Isnin, 29 November 2010


Meromictic describes a condition whereby two layers of liquids of different densities, in this case, the salty sea water and fresh clear water from rain and five small rivers, remain separated. Usually at a river mouth or a delta, both kinds of water will mingle, creating diluted sea water. Here, the salty sea water, being more dense will remain at the lower layer while the less dense fresh water will remain on top. In terms of temperature also, the sea water remains warm while the fresh water remains cool. Further, since the lower part of the lake lacks oxygen, not many animals can live in there to stir up the two levels of water. Isn't it amazing?

Five small rivers flow into the lake which measures 2.77 square kilometers. At the lake, a natural dam would form by the action of the sea current and the changing monsoon wind pushing the sand into a dike at the river mouth. The strategic presence of a few boulders here also made this natural dam to be possible.
Strange enough, after its session is complete, the dam would break naturally and the water of the lake will flow back into the sea. At this time, visitors would have to be very careful if they are swimming or playing in the lake, because the rush of the current is very strong and they could be sucked out into the open sea.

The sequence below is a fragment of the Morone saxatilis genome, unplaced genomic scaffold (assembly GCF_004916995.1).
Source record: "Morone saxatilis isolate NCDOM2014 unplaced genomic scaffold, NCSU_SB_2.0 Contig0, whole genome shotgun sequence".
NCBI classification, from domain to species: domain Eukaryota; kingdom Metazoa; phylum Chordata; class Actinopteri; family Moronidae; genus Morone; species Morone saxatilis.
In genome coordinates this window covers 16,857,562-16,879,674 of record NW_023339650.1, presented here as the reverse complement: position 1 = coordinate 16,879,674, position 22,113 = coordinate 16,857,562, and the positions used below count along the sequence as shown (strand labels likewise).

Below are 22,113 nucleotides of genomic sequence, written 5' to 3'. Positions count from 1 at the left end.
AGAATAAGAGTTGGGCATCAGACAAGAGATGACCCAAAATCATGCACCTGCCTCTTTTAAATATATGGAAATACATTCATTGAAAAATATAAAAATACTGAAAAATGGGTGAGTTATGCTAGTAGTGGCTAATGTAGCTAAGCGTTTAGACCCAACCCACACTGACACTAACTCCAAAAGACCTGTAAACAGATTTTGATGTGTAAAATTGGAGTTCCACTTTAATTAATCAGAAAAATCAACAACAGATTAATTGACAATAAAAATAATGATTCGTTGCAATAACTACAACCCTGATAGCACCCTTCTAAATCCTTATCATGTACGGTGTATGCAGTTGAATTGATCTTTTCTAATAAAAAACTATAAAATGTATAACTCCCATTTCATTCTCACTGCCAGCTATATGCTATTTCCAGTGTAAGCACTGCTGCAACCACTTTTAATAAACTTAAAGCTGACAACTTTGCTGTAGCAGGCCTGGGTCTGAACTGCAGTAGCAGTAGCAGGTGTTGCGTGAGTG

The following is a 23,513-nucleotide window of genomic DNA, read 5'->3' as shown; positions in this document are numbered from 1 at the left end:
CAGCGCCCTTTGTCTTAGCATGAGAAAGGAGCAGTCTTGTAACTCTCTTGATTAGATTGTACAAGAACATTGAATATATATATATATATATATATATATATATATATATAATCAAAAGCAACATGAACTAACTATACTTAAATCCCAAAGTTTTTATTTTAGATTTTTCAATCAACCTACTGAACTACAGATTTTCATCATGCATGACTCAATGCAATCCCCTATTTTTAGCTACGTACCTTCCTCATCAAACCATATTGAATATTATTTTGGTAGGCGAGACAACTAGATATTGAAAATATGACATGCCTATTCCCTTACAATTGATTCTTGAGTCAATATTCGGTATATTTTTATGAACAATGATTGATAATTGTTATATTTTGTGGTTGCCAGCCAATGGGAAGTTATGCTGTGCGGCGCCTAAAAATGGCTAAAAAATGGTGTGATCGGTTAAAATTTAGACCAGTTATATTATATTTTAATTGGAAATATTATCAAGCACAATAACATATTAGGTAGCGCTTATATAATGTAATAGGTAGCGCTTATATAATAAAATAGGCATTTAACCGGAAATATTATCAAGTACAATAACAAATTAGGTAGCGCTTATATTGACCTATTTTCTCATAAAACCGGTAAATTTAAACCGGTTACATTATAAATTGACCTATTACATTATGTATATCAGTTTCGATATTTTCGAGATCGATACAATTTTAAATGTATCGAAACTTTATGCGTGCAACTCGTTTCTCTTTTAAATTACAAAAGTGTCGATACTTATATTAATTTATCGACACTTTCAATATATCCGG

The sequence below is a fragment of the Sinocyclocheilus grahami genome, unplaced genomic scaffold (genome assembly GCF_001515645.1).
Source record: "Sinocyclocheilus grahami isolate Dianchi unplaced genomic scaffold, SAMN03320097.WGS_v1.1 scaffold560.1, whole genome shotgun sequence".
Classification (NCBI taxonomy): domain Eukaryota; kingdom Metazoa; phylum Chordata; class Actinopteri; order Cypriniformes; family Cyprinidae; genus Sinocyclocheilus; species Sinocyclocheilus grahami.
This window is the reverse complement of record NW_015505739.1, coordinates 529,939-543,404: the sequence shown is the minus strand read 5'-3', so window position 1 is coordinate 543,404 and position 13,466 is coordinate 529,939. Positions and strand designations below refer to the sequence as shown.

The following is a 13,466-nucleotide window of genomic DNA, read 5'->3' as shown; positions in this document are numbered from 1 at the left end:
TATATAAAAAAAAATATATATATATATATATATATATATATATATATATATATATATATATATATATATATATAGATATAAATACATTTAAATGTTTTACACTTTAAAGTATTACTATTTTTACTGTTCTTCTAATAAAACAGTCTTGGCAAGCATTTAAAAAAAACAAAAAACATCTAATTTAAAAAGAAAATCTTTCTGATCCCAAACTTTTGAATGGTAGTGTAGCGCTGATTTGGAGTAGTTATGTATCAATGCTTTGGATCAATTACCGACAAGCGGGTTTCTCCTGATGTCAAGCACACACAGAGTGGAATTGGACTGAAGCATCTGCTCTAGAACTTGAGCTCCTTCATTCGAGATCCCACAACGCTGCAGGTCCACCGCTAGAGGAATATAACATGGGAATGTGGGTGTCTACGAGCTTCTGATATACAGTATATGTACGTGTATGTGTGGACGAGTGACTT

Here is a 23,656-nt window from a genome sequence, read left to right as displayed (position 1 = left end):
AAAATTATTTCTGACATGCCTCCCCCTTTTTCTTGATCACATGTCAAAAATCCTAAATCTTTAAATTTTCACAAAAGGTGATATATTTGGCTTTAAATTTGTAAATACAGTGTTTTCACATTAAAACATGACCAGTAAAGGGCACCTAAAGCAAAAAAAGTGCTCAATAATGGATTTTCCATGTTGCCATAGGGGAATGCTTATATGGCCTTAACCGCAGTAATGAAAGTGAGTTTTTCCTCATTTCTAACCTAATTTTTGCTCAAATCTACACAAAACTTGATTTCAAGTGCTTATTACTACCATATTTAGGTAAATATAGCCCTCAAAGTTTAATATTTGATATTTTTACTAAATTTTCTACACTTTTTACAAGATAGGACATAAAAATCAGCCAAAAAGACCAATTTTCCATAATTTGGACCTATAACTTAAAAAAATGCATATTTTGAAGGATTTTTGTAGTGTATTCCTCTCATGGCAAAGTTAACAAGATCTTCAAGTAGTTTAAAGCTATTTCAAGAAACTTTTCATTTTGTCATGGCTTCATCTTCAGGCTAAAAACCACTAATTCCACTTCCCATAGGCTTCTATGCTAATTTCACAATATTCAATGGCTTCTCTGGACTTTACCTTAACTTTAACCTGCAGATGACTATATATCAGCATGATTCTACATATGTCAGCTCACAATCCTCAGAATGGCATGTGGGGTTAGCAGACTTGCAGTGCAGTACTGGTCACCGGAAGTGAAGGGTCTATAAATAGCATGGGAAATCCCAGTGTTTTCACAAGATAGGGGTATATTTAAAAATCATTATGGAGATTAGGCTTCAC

A meromictic lake has layers of water that do not intermix.[1] In ordinary, "holomictic" lakes, at least once each year there is a physical mixing of the surface and the deep waters.[2] This mixing can be driven by wind, which creates waves and turbulence at the lake's surface, but wind is only effective at times of the year when the lake's deep waters are not much colder than its surface waters.
The term "meromictic" was coined by the Austrian Ingo Findenegg in 1935, apparently based on the older word "holomictic". The concepts and terminology used in describing meromictic lakes were essentially complete following some additions by G. Evelyn Hutchinson in 1937

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